I sent in my “hair tissue” for “mineral analysis” today. I’m excited to see the results.
Of course, I’m excited to see the results from any test, but HTMA holds special promise. Ever since I first decided to put some money into quantifying biological trends I’ve been wanting something that provides a breadth of insight with a cost that I can accommodate on a quarterly basis.
If you’re trying to get a broad perspective, blood testing quickly gets expensive. It ultimately is a lot more targeted than hair testing, but if you only rely on blood markers for feedback on your health you will have a lot of blindspots unless you order dozens of panels. To get an idea of how you’re doing in all the areas that a hair analysis covers, you’d have to order a smorgasboard of mineral, heavy metal, and hormone tests that would end up costing well over half a grand all together. By comparison, a hair analysis can be had for under $100 (mine was $70).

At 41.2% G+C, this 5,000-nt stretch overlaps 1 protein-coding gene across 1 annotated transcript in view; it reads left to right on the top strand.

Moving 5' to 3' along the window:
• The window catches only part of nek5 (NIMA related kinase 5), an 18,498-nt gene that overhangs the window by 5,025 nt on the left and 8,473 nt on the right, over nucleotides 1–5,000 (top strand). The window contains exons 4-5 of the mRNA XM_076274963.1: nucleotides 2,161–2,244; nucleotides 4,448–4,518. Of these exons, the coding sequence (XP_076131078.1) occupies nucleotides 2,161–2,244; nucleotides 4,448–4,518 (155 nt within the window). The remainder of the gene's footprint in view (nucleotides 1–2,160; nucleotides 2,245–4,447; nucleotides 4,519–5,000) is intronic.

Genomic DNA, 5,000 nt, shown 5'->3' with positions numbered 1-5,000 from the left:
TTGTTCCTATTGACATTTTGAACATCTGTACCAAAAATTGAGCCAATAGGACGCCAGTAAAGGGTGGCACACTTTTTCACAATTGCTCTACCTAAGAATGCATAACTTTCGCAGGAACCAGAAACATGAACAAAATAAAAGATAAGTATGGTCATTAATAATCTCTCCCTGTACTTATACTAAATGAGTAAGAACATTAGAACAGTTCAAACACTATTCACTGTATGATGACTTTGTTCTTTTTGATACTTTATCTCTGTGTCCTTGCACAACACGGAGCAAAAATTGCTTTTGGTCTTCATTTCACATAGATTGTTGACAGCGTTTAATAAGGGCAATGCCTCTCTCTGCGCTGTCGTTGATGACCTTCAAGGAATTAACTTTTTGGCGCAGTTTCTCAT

The affordability of HTMA is something I plan to exploit. With blood tests, I’ve been erratic in the choice of measured markers and inconsistent in the timing. I can do HTMA quarterly, even monthly. Since I change things in my routine and diet frequently, having a regular measurement interval will provide more responsive feedback that I can hopefully trace to specific changes. Doing blood tests twice a year is only useful for plotting long-term trends or highlighting problem areas to act on. At the rate of twice a year, it’s not a feedback mechanism one can experiment with.
HTMA also represents a change in my focus. The first two years that I’ve been digging into this health stuff, I was largely preoccupied with macronutrients, inflammation markers, insulin, cholesterol, and cutting out kyptonite foods. Now I’m gaining a lot of knowledge about micronutrients and I’ve uncovered that I have some hormone issues. As it happens, minerals have a strong interaction with the body’s hormone system. Finally, thanks to this article, my eyes have been opened to the impact of heavy metals and other toxins. So it’s the perfect time for me to start looking at HTMA.